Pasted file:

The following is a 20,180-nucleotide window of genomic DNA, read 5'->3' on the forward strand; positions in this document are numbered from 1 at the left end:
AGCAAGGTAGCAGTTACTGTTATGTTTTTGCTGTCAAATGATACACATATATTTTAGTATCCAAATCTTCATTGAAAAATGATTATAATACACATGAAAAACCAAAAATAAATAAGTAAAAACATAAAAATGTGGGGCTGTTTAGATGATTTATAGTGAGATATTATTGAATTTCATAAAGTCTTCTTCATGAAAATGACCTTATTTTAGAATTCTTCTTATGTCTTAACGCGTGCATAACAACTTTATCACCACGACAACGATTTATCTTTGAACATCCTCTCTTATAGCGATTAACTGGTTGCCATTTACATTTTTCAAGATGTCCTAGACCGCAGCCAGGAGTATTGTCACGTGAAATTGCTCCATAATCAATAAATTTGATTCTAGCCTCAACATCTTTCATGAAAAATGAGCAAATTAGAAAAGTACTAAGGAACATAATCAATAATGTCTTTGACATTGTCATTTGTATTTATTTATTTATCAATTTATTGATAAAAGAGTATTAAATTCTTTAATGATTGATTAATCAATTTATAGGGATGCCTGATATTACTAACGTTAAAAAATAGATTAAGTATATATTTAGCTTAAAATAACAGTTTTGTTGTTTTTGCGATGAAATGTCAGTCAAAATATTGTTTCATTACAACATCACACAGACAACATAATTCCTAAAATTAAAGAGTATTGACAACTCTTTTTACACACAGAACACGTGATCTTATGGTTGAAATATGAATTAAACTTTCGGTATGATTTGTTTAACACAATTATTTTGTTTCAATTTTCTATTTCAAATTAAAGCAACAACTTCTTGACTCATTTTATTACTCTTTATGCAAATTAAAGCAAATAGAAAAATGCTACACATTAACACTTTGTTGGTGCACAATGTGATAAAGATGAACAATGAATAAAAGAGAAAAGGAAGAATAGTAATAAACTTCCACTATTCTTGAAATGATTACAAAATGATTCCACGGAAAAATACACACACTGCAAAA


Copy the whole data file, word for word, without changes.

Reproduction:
The following is a 20,180-nucleotide window of genomic DNA, read 5'->3' on the forward strand; positions in this document are numbered from 1 at the left end:
AGCAAGGTAGCAGTTACTGTTATGTTTTTGCTGTCAAATGATACACATATATTTTAGTATCCAAATCTTCATTGAAAAATGATTATAATACACATGAAAAACCAAAAATAAATAAGTAAAAACATAAAAATGTGGGGCTGTTTAGATGATTTATAGTGAGATATTATTGAATTTCATAAAGTCTTCTTCATGAAAATGACCTTATTTTAGAATTCTTCTTATGTCTTAACGCGTGCATAACAACTTTATCACCACGACAACGATTTATCTTTGAACATCCTCTCTTATAGCGATTAACTGGTTGCCATTTACATTTTTCAAGATGTCCTAGACCGCAGCCAGGAGTATTGTCACGTGAAATTGCTCCATAATCAATAAATTTGATTCTAGCCTCAACATCTTTCATGAAAAATGAGCAAATTAGAAAAGTACTAAGGAACATAATCAATAATGTCTTTGACATTGTCATTTGTATTTATTTATTTATCAATTTATTGATAAAAGAGTATTAAATTCTTTAATGATTGATTAATCAATTTATAGGGATGCCTGATATTACTAACGTTAAAAAATAGATTAAGTATATATTTAGCTTAAAATAACAGTTTTGTTGTTTTTGCGATGAAATGTCAGTCAAAATATTGTTTCATTACAACATCACACAGACAACATAATTCCTAAAATTAAAGAGTATTGACAACTCTTTTTACACACAGAACACGTGATCTTATGGTTGAAATATGAATTAAACTTTCGGTATGATTTGTTTAACACAATTATTTTGTTTCAATTTTCTATTTCAAATTAAAGCAACAACTTCTTGACTCATTTTATTACTCTTTATGCAAATTAAAGCAAATAGAAAAATGCTACACATTAACACTTTGTTGGTGCACAATGTGATAAAGATGAACAATGAATAAAAGAGAAAAGGAAGAATAGTAATAAACTTCCACTATTCTTGAAATGATTACAAAATGATTCCACGGAAAAATACACACACTGCAAAA